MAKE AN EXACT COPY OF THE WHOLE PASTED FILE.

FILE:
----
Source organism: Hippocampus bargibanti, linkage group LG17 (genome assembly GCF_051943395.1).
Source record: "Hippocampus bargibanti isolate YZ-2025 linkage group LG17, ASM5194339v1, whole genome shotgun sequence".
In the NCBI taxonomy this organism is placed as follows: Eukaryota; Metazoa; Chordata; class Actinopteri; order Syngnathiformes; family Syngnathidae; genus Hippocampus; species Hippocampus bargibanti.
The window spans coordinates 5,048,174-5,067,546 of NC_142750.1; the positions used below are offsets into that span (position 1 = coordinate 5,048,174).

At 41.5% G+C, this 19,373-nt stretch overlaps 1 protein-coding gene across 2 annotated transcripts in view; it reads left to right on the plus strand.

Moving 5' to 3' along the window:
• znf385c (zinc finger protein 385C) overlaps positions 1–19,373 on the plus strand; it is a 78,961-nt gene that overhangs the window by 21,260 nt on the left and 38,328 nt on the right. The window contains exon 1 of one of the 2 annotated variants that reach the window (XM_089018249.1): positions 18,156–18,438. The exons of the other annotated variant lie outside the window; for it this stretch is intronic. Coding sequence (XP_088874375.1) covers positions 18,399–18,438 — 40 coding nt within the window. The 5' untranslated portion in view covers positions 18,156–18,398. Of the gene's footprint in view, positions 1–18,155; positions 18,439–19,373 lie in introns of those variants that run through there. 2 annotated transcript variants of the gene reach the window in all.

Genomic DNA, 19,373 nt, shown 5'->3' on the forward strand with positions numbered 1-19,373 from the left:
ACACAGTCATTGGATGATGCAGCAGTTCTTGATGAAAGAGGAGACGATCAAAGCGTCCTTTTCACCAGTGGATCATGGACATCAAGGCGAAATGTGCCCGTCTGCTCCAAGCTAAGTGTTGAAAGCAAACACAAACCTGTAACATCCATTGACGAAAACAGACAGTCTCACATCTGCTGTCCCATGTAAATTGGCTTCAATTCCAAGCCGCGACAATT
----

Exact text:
Source organism: Hippocampus bargibanti, linkage group LG17 (genome assembly GCF_051943395.1).
Source record: "Hippocampus bargibanti isolate YZ-2025 linkage group LG17, ASM5194339v1, whole genome shotgun sequence".
In the NCBI taxonomy this organism is placed as follows: Eukaryota; Metazoa; Chordata; class Actinopteri; order Syngnathiformes; family Syngnathidae; genus Hippocampus; species Hippocampus bargibanti.
The window spans coordinates 5,048,174-5,067,546 of NC_142750.1; the positions used below are offsets into that span (position 1 = coordinate 5,048,174).

At 41.5% G+C, this 19,373-nt stretch overlaps 1 protein-coding gene across 2 annotated transcripts in view; it reads left to right on the plus strand.

Moving 5' to 3' along the window:
• znf385c (zinc finger protein 385C) overlaps positions 1–19,373 on the plus strand; it is a 78,961-nt gene that overhangs the window by 21,260 nt on the left and 38,328 nt on the right. The window contains exon 1 of one of the 2 annotated variants that reach the window (XM_089018249.1): positions 18,156–18,438. The exons of the other annotated variant lie outside the window; for it this stretch is intronic. Coding sequence (XP_088874375.1) covers positions 18,399–18,438 — 40 coding nt within the window. The 5' untranslated portion in view covers positions 18,156–18,398. Of the gene's footprint in view, positions 1–18,155; positions 18,439–19,373 lie in introns of those variants that run through there. 2 annotated transcript variants of the gene reach the window in all.

Genomic DNA, 19,373 nt, shown 5'->3' on the forward strand with positions numbered 1-19,373 from the left:
ACACAGTCATTGGATGATGCAGCAGTTCTTGATGAAAGAGGAGACGATCAAAGCGTCCTTTTCACCAGTGGATCATGGACATCAAGGCGAAATGTGCCCGTCTGCTCCAAGCTAAGTGTTGAAAGCAAACACAAACCTGTAACATCCATTGACGAAAACAGACAGTCTCACATCTGCTGTCCCATGTAAATTGGCTTCAATTCCAAGCCGCGACAATT